Terms: Win | Units: 3-5

DLCL 142: Literature as Performance (COMPLIT 122)

Theater as performance and as literature. Historical tension between text and spectacle, thought and embodiment in western and other traditions since Greek antiquity. Dramas read in tandem with theory, live performances, and audiovisuals.
Terms: Win | Units: 5 | UG Reqs: GER:DB-Hum

DLCL 152A: DLCL Film Series: Migration (DLCL 354A)

Join us this quarter for our exploration of the theme "Migration," which will look at the representation of displaced and nomadic bodies in international film. Please be aware that some films may include graphic or disturbing content. Viewers are advised to familiarize themselves with the films' content before viewing. Descriptions of the films can be found at https://dlcl.stanford.edu/content/dlcl-film-series-spring-2017-migration. All screenings are free and open to the public and audience members are encouraged to participate in the discussions following the films. Please also note that grades for this course are entirely dependent on attendance, which is taken at the end of each screening. Enrolled students MUST attend AT LEAST SEVEN screenings in order to obtain credit. May be repeated for credit.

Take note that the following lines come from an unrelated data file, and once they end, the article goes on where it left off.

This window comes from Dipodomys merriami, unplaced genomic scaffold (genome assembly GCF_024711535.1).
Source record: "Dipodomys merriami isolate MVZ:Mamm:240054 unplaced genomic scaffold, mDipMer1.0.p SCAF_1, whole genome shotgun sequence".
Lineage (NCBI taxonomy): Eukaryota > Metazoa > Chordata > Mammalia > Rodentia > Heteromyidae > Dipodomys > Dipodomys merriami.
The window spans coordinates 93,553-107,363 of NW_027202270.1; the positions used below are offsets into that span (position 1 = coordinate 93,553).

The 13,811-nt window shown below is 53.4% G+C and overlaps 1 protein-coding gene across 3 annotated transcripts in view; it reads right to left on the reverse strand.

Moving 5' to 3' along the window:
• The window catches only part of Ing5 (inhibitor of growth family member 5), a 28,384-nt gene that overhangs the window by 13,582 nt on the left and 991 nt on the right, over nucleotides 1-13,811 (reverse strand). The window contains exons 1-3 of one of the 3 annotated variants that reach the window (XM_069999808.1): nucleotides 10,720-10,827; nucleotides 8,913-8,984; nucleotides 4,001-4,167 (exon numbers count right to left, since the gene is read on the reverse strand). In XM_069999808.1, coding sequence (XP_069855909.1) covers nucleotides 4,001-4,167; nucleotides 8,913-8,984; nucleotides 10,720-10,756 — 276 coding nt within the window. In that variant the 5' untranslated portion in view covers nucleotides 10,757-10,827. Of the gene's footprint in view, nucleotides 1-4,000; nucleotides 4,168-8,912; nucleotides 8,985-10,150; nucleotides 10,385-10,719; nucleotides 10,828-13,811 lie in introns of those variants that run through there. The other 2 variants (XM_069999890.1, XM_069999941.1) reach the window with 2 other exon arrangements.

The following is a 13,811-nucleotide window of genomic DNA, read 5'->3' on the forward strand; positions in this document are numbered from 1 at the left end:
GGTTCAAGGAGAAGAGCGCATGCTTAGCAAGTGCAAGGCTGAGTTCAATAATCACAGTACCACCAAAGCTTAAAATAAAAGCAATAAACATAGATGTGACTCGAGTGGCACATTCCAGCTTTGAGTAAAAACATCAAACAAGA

Terms: Aut, Win, Spr | Units: 1 | Repeatable for credit
Instructors: Starkey, K. (PI)

DLCL 189B: Honors Thesis Seminar

For undergraduate majors in DLCL departments; required for honors students. Planning, researching, and writing an honors thesis. Oral presentations and peer workshops. Research and writing methodologies, and larger critical issues in literary studies.
Terms: Win | Units: 2-4

DLCL 220: Humanities Education

Humanities Education explores issues concerning teaching and learning in the humanities, including research on student learning, innovation in pedagogy, the role of new technologies in humanities instruction, and professional issues for humanities teachers at all educational levels.
Terms: Aut, Win, Spr | Units: 1 | Repeatable for credit

DLCL 222: Philosophy and Literature

Please refer to the Philosophy+Literature web site: n http://philit.stanford.edu/programs/dlcl222nnStudents may sign up for a unit of credit each quarter via DLCL 222. To earn the unit, students must do one of the following three things:n(a) attend an event hosted by the Philosophy and Literature group (including events hosted by the graduate workshop) and write up a reaction paper of 2-5 pages;n(b) present a paper of their own to the graduate workshop;n(c) agree with one of the DLCL 222 instructors on a reading related to the year¿s activities, and meet with him/her for a discussion of that reading.
Terms: Aut, Win, Spr | Units: 1 | Repeatable for credit